Posted by Pamela Eboh, Awka | 10 May 2019 | 1,355 times
Anambra State High Court, sitting at Otuocha, has ordered the Commissioner of Police in the State and two others to pay Mr. Emmanuel Chinenye Arinze the sum of N15million as damages for infringing on his fundamental rights.
The order was made following an application for Fundamental Rights Enforcement made to the court by one Chinenye Arinze through his team of lawyers led by Prof. Ilochi Okafor, SAN, and seven others.
Supporting his application through a statement on oat, Mr. Arinze claimed that the officer in charge of Aguleri Police Area Command, Mr. Abdu Osu, and another police officer, sergeant Oviaede Mamode had on December 3, 2018, arrested, tortured, humiliated and detained him in a police cell at Aguleri Area Command on December 4, 2018 till dawn.
According to the applicant, the action of the two officers who he said were working as agents of the state commissioner of Police was unconstitutional and a gross violation of his fundamental rights to dignity of human person, personal liberty and freedom of movement, as guaranteed under sections 34,35 and 41 of the 1999 Constitution.
He prayed the court to declare the action of the officers who are the 1st and second respondents in the case, as a violation of his fundamental human rights and also award him damages to the tune of One Hundred million naira, for the breach of his rights.
Delivering his judgement, the presiding judge, Justice Dilibe Amaechina, affirmed that the police officers actually used the force of their might to torture and intimidate the Applicant, who was a young lawyer that went to the police Area Command to facilitate an amicable settlement of a land transaction involving his clients.
He said that the 1st and 2nd respondents in a naked show of power tried to bludgeon the Applicant into submission, by intimidating, torturing, humiliating, assaulting, beating and pushing him inside the police cell.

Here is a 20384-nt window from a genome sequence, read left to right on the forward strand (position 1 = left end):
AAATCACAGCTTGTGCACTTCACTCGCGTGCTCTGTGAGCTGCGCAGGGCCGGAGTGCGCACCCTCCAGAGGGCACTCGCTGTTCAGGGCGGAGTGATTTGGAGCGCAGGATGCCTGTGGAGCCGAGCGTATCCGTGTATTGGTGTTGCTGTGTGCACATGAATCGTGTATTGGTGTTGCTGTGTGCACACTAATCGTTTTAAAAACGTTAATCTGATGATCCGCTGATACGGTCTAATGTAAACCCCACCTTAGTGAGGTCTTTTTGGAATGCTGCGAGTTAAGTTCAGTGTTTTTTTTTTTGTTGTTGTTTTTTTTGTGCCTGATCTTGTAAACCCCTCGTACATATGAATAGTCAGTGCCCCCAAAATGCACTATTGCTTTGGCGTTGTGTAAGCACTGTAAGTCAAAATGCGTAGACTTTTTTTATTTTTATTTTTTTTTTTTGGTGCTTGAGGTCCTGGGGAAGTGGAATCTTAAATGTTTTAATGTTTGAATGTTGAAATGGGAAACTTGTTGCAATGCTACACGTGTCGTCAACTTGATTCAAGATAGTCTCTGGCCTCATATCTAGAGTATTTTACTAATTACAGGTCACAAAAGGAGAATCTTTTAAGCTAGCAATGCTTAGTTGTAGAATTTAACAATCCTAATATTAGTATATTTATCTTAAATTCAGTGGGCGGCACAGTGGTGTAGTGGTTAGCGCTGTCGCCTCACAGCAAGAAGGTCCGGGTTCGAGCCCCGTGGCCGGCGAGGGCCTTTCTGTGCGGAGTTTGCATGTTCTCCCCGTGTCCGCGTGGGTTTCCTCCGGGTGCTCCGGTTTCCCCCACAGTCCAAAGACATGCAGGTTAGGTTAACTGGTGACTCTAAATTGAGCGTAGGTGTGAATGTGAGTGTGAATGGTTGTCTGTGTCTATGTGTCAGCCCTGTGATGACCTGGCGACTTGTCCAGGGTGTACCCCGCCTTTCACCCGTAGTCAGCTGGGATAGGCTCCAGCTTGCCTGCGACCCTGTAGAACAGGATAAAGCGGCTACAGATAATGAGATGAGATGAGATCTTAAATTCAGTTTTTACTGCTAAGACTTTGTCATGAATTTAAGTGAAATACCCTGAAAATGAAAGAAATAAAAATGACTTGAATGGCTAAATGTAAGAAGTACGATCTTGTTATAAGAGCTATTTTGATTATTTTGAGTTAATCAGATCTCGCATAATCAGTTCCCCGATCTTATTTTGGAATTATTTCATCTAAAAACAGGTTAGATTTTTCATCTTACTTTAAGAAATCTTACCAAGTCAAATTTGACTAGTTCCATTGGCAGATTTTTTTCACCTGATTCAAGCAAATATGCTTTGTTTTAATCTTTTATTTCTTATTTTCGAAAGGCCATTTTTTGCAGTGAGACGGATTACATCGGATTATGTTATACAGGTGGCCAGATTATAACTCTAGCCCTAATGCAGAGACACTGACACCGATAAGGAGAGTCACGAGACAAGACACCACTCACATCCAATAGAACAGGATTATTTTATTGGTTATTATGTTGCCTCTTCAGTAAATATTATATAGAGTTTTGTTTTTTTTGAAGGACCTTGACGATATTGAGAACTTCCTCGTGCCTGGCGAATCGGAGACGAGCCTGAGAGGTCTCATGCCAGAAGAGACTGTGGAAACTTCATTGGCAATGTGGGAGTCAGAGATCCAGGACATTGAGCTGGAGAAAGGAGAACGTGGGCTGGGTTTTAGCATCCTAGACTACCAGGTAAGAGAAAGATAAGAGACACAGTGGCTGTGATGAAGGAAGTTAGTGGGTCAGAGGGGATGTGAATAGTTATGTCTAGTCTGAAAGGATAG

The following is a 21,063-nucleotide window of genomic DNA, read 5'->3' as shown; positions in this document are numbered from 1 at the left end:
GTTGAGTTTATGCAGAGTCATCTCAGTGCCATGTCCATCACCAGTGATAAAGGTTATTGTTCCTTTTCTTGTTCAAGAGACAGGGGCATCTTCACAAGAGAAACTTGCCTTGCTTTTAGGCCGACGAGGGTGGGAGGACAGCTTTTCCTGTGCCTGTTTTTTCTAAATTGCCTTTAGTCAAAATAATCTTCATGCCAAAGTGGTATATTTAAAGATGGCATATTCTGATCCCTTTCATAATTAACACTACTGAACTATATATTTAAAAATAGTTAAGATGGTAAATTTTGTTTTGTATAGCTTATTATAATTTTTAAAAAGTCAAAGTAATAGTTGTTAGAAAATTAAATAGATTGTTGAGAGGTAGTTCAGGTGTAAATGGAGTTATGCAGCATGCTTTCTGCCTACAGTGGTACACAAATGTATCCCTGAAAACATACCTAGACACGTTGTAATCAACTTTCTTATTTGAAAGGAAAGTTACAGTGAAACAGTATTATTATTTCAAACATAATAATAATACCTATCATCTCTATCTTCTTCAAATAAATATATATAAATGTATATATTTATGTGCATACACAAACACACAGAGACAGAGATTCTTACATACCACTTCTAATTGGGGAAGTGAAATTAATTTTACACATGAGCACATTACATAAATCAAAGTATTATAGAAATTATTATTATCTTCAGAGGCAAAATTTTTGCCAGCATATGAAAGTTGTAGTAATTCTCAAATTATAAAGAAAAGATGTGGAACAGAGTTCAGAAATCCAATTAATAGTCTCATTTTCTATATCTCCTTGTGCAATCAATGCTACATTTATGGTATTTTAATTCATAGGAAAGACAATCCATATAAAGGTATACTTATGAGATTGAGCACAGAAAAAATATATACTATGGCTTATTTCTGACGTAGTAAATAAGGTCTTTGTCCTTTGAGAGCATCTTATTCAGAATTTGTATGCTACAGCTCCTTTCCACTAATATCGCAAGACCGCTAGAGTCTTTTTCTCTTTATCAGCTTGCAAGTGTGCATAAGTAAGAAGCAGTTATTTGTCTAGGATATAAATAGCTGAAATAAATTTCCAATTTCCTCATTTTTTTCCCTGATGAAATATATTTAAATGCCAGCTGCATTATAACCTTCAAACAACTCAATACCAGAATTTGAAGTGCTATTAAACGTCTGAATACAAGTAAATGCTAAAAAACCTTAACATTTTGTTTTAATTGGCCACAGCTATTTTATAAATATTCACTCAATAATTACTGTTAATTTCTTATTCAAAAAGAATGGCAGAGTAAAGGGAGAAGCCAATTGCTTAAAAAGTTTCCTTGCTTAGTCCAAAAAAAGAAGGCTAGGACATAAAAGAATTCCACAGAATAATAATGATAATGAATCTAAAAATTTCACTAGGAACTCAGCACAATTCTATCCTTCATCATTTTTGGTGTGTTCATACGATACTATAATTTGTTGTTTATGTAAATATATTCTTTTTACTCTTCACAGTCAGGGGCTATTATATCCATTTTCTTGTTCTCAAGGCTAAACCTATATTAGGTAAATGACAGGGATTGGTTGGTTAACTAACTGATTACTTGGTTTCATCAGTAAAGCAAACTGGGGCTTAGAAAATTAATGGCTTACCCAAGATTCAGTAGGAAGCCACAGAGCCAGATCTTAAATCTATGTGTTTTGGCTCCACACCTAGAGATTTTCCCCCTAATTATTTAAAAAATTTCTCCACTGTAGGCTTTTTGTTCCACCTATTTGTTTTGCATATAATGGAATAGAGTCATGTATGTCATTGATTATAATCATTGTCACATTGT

The Judge said: “The show of power being exhibited by policemen in the country was becoming too frequent and must be discouraged.
“The police authorities must do something about this, as it has the undesirable effect of denigrating the police force in the eyes of the public and eroding the confidence of the people in the ability of the police to protect lives and property.”
The court therefore ordered the respondents to pay the Applicant the sum of fifteen million naira as damages for the breach of his fundamental rights.
Counsel to the applicant, Mr. Pere Oseme, while urging the Nigerian Police to comply with the order expressed satisfaction over the judgement and urged authorities of the Nigeria Police to comply with the court order.
He enjoined them to subsequently deploy their internal mechanism of discipline to punish those erring officers so it would serve as a deterrent to others.
Another legal practitioner, Mr. Greg Ofodile, described the judgement as “an exemplary act of judicial activism that would go a long way in checking the excesses of policemen in Nigeria.”
He explained that police authorities could pay the judgement sum and later deduct the amount from retirement benefits of those officers involved.
A law teacher at Chukwuemeka Odimegwu Ojukwu University, Dr. A.U Abonyi, urged members of the public whose rights have been infringed or likely to be infringed, to approach the courts for redress saying that the judiciary remains the last hope of the common man.
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